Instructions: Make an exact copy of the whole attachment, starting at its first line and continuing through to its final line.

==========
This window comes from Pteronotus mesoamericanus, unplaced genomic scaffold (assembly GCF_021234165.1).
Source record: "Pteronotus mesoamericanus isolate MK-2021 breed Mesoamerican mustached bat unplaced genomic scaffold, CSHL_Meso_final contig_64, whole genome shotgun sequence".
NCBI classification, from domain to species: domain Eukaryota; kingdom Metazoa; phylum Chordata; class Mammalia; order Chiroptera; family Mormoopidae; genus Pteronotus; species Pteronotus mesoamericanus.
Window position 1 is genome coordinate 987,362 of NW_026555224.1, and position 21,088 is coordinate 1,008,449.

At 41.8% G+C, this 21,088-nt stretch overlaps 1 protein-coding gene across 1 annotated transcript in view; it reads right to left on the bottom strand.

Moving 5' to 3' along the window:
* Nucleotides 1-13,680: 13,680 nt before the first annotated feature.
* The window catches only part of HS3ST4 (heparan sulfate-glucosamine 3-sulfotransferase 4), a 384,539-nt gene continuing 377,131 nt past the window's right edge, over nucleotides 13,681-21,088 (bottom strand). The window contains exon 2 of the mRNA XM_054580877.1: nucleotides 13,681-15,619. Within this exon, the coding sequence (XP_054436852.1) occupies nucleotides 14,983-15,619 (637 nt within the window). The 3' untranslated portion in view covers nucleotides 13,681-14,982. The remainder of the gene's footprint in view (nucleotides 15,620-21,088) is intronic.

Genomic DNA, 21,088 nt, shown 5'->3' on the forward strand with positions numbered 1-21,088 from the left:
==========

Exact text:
This window comes from Pteronotus mesoamericanus, unplaced genomic scaffold (assembly GCF_021234165.1).
Source record: "Pteronotus mesoamericanus isolate MK-2021 breed Mesoamerican mustached bat unplaced genomic scaffold, CSHL_Meso_final contig_64, whole genome shotgun sequence".
NCBI classification, from domain to species: domain Eukaryota; kingdom Metazoa; phylum Chordata; class Mammalia; order Chiroptera; family Mormoopidae; genus Pteronotus; species Pteronotus mesoamericanus.
Window position 1 is genome coordinate 987,362 of NW_026555224.1, and position 21,088 is coordinate 1,008,449.

At 41.8% G+C, this 21,088-nt stretch overlaps 1 protein-coding gene across 1 annotated transcript in view; it reads right to left on the bottom strand.

Moving 5' to 3' along the window:
* Nucleotides 1-13,680: 13,680 nt before the first annotated feature.
* The window catches only part of HS3ST4 (heparan sulfate-glucosamine 3-sulfotransferase 4), a 384,539-nt gene continuing 377,131 nt past the window's right edge, over nucleotides 13,681-21,088 (bottom strand). The window contains exon 2 of the mRNA XM_054580877.1: nucleotides 13,681-15,619. Within this exon, the coding sequence (XP_054436852.1) occupies nucleotides 14,983-15,619 (637 nt within the window). The 3' untranslated portion in view covers nucleotides 13,681-14,982. The remainder of the gene's footprint in view (nucleotides 15,620-21,088) is intronic.

Genomic DNA, 21,088 nt, shown 5'->3' on the forward strand with positions numbered 1-21,088 from the left: